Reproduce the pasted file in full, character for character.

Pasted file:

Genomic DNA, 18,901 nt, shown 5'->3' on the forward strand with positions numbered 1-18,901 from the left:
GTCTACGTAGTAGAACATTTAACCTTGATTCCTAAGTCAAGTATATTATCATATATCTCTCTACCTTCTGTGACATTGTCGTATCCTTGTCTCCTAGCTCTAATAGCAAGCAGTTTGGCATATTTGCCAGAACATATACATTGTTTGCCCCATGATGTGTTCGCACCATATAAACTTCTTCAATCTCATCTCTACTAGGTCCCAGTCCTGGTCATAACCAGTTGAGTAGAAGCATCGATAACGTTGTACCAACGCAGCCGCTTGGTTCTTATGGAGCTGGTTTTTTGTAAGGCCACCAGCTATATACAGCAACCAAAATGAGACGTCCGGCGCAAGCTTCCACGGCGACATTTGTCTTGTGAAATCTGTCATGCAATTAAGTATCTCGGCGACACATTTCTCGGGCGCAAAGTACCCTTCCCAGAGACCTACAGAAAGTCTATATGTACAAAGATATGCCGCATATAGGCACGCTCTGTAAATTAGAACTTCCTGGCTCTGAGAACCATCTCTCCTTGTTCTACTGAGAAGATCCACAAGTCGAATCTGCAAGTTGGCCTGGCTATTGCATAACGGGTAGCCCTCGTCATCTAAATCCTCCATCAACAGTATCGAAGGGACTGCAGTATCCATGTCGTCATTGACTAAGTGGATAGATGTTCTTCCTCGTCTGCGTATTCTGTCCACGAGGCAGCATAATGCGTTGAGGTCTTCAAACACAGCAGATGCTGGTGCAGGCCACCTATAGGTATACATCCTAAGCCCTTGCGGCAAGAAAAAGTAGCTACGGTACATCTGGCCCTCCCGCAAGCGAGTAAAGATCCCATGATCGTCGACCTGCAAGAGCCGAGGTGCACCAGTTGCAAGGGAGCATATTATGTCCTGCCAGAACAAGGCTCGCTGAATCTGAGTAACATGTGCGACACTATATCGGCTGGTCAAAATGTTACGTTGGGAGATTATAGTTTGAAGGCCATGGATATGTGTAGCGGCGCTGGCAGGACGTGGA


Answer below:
Genomic DNA, 18,901 nt, shown 5'->3' on the forward strand with positions numbered 1-18,901 from the left:
GTCTACGTAGTAGAACATTTAACCTTGATTCCTAAGTCAAGTATATTATCATATATCTCTCTACCTTCTGTGACATTGTCGTATCCTTGTCTCCTAGCTCTAATAGCAAGCAGTTTGGCATATTTGCCAGAACATATACATTGTTTGCCCCATGATGTGTTCGCACCATATAAACTTCTTCAATCTCATCTCTACTAGGTCCCAGTCCTGGTCATAACCAGTTGAGTAGAAGCATCGATAACGTTGTACCAACGCAGCCGCTTGGTTCTTATGGAGCTGGTTTTTTGTAAGGCCACCAGCTATATACAGCAACCAAAATGAGACGTCCGGCGCAAGCTTCCACGGCGACATTTGTCTTGTGAAATCTGTCATGCAATTAAGTATCTCGGCGACACATTTCTCGGGCGCAAAGTACCCTTCCCAGAGACCTACAGAAAGTCTATATGTACAAAGATATGCCGCATATAGGCACGCTCTGTAAATTAGAACTTCCTGGCTCTGAGAACCATCTCTCCTTGTTCTACTGAGAAGATCCACAAGTCGAATCTGCAAGTTGGCCTGGCTATTGCATAACGGGTAGCCCTCGTCATCTAAATCCTCCATCAACAGTATCGAAGGGACTGCAGTATCCATGTCGTCATTGACTAAGTGGATAGATGTTCTTCCTCGTCTGCGTATTCTGTCCACGAGGCAGCATAATGCGTTGAGGTCTTCAAACACAGCAGATGCTGGTGCAGGCCACCTATAGGTATACATCCTAAGCCCTTGCGGCAAGAAAAAGTAGCTACGGTACATCTGGCCCTCCCGCAAGCGAGTAAAGATCCCATGATCGTCGACCTGCAAGAGCCGAGGTGCACCAGTTGCAAGGGAGCATATTATGTCCTGCCAGAACAAGGCTCGCTGAATCTGAGTAACATGTGCGACACTATATCGGCTGGTCAAAATGTTACGTTGGGAGATTATAGTTTGAAGGCCATGGATATGTGTAGCGGCGCTGGCAGGACGTGGA